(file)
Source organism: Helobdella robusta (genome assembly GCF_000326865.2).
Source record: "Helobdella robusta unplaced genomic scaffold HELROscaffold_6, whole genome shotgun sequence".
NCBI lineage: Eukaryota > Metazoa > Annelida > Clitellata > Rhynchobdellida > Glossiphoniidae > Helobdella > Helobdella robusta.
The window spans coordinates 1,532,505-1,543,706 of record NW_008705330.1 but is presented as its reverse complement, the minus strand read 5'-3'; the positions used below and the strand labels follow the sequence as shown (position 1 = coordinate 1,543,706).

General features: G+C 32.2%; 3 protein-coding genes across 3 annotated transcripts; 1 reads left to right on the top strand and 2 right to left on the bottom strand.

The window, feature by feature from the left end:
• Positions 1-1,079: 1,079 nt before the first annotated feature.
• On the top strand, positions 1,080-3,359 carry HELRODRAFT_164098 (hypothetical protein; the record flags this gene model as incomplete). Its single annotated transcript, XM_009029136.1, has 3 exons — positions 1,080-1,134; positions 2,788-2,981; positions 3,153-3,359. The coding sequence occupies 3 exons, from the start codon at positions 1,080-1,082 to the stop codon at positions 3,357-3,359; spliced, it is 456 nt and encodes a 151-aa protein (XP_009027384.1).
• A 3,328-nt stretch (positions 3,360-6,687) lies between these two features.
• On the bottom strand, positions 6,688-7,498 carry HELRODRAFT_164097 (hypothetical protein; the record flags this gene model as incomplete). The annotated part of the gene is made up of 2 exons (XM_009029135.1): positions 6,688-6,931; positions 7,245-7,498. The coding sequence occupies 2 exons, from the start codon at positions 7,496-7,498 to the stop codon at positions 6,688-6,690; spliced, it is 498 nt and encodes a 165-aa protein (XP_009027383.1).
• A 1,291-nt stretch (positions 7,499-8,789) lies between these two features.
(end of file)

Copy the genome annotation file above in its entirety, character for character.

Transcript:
Source organism: Helobdella robusta (genome assembly GCF_000326865.2).
Source record: "Helobdella robusta unplaced genomic scaffold HELROscaffold_6, whole genome shotgun sequence".
NCBI lineage: Eukaryota > Metazoa > Annelida > Clitellata > Rhynchobdellida > Glossiphoniidae > Helobdella > Helobdella robusta.
The window spans coordinates 1,532,505-1,543,706 of record NW_008705330.1 but is presented as its reverse complement, the minus strand read 5'-3'; the positions used below and the strand labels follow the sequence as shown (position 1 = coordinate 1,543,706).

General features: G+C 32.2%; 3 protein-coding genes across 3 annotated transcripts; 1 reads left to right on the top strand and 2 right to left on the bottom strand.

The window, feature by feature from the left end:
• Positions 1-1,079: 1,079 nt before the first annotated feature.
• On the top strand, positions 1,080-3,359 carry HELRODRAFT_164098 (hypothetical protein; the record flags this gene model as incomplete). Its single annotated transcript, XM_009029136.1, has 3 exons — positions 1,080-1,134; positions 2,788-2,981; positions 3,153-3,359. The coding sequence occupies 3 exons, from the start codon at positions 1,080-1,082 to the stop codon at positions 3,357-3,359; spliced, it is 456 nt and encodes a 151-aa protein (XP_009027384.1).
• A 3,328-nt stretch (positions 3,360-6,687) lies between these two features.
• On the bottom strand, positions 6,688-7,498 carry HELRODRAFT_164097 (hypothetical protein; the record flags this gene model as incomplete). The annotated part of the gene is made up of 2 exons (XM_009029135.1): positions 6,688-6,931; positions 7,245-7,498. The coding sequence occupies 2 exons, from the start codon at positions 7,496-7,498 to the stop codon at positions 6,688-6,690; spliced, it is 498 nt and encodes a 165-aa protein (XP_009027383.1).
• A 1,291-nt stretch (positions 7,499-8,789) lies between these two features.